Ann Arbor singer-songwriter Dani Darling and her bandmates were recording a new EP in a studio when the Covid-19 stay-at-home order began. The Reverie EP is still on track for release this summer, but the first single, "S+M," features Darling solo.
"I found myself with those sessions and more to say, so I went back to doing my bedroom pop, late-night studio sessions," Darling said. "The beat is by a London producer GC Beats. Really just sounded like Dani when I heard it."
"S+M" features jazzy guitar chords over a slow-groove R&B beat with Darling's ethereal voice floating over the mix. She sings playful puns to tell her tale about what it feels like to be a musician in lockdown.
"'S+M' is a snapshot of my experience during the stay-at-home order -- my music career on hold indefinitely, feeling social media shift from a strength to something sinister," Darling said. "If felt like a scramble for the airwaves, like either you shut down and take time for yourself or you dive right in and try to make a wave, make a difference. I wanted to do that because I don't think of my music as purely entertainment -- it's a way to connect and healing is a big theme in this project. So I wanted to make an impact, but it started to feel like an unhealthy relationship. Sometimes you go online and you know you shouldn't; sometimes you go look at someone's [social] media knowing it will hurt and do it anyway. Sometimes people form an unhealthy relationship to you as fans."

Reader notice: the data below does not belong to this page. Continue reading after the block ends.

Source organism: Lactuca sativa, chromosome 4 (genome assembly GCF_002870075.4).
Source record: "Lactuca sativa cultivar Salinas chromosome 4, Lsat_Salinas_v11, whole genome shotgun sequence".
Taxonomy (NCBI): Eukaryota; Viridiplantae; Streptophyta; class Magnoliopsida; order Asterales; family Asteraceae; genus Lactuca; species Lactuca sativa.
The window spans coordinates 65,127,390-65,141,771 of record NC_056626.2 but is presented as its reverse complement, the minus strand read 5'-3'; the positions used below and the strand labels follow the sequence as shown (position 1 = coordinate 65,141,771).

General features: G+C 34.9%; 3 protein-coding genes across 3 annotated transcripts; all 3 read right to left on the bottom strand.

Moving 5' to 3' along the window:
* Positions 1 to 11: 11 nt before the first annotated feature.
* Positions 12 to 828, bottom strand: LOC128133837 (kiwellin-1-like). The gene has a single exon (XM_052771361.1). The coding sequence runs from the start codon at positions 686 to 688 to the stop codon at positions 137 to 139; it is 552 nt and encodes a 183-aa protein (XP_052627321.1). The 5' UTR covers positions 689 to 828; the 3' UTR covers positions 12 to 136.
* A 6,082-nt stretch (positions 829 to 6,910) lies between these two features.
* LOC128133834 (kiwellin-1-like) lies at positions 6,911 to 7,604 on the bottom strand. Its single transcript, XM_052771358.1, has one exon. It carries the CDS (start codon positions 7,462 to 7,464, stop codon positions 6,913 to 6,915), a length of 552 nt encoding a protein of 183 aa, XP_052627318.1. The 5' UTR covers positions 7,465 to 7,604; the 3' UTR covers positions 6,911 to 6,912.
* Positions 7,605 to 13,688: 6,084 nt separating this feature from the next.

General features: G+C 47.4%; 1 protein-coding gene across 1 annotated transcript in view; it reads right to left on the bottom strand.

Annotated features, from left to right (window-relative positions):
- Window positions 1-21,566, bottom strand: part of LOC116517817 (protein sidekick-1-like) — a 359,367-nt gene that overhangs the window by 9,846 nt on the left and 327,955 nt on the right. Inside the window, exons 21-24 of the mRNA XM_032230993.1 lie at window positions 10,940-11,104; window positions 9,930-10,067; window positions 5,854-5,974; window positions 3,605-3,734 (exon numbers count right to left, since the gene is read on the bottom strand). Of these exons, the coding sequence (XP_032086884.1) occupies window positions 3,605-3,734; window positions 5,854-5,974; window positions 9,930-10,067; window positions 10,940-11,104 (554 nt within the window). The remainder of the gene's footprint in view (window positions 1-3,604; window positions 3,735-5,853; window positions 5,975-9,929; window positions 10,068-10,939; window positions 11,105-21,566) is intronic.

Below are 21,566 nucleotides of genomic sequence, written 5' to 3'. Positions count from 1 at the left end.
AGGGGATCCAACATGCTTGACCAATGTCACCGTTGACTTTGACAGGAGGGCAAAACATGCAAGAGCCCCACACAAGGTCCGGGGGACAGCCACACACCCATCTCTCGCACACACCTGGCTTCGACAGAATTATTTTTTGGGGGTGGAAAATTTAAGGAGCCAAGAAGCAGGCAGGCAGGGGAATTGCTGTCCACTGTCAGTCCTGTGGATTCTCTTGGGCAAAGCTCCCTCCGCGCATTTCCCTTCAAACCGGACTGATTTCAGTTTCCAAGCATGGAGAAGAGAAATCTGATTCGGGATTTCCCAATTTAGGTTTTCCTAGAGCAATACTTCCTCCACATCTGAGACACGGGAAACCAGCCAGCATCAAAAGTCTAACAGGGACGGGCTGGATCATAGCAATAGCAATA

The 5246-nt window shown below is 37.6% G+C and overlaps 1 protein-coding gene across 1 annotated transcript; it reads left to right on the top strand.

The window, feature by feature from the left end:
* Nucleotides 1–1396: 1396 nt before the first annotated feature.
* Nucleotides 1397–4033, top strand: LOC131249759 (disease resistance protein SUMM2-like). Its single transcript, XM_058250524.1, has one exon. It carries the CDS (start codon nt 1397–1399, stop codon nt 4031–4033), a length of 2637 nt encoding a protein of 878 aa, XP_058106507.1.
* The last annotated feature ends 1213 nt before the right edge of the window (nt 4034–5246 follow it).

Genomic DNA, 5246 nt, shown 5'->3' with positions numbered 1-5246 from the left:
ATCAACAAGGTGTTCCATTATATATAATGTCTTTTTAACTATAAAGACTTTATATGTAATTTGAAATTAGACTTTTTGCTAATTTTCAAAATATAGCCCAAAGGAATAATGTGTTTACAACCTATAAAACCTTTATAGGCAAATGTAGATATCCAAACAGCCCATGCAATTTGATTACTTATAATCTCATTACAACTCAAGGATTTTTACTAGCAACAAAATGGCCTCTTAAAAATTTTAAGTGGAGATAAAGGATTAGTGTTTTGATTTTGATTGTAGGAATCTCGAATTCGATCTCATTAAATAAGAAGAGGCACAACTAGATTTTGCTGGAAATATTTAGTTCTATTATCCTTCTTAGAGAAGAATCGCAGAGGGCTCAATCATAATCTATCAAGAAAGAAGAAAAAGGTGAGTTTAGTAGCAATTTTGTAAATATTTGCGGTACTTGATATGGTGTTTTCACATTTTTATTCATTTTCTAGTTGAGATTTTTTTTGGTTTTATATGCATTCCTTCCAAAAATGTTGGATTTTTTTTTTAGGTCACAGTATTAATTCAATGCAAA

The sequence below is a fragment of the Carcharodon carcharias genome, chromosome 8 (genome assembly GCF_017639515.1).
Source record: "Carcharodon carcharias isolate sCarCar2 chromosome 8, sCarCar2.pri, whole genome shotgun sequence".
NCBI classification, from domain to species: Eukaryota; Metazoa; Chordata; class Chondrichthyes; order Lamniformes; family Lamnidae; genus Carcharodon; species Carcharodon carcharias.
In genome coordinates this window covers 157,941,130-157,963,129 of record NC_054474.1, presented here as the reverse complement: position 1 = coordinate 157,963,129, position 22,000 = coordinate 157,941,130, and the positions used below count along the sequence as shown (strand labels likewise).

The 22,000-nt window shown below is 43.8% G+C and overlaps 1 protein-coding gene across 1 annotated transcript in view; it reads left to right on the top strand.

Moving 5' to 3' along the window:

Pulp received an email on May 7 from representatives of WSG Gallery, the longstanding Ann Arbor artist collective that had space at 306 S. Main St., saying, "Our landlord notified us that he has already contracted with construction people to dismantle walls and etc from the interior of the gallery on 5/27. He plans to put a 'FOR RENT' sign in the front window."
The email went on to discuss surprise and dismay on behalf of the WSG artists, and I asked some follow-up and clarifying questions in order to write a post. But after saying they would discuss my questions and get back to me, I never heard back from WSG.
But that's not because anything had changed with WSG's sudden eviction; it's because the gallery decided to press ahead with its new life online.
"At this point we are dedicated to moving forward," wrote WSG Gallery president Valerie Mann in a June 18 email. "We are out of our old space and busting our tails with our online gallery. We are having great success with sales so far and are really pleased! Our strength is really in our people. I mean, I have 83 year olds learning how to build web pages!!!"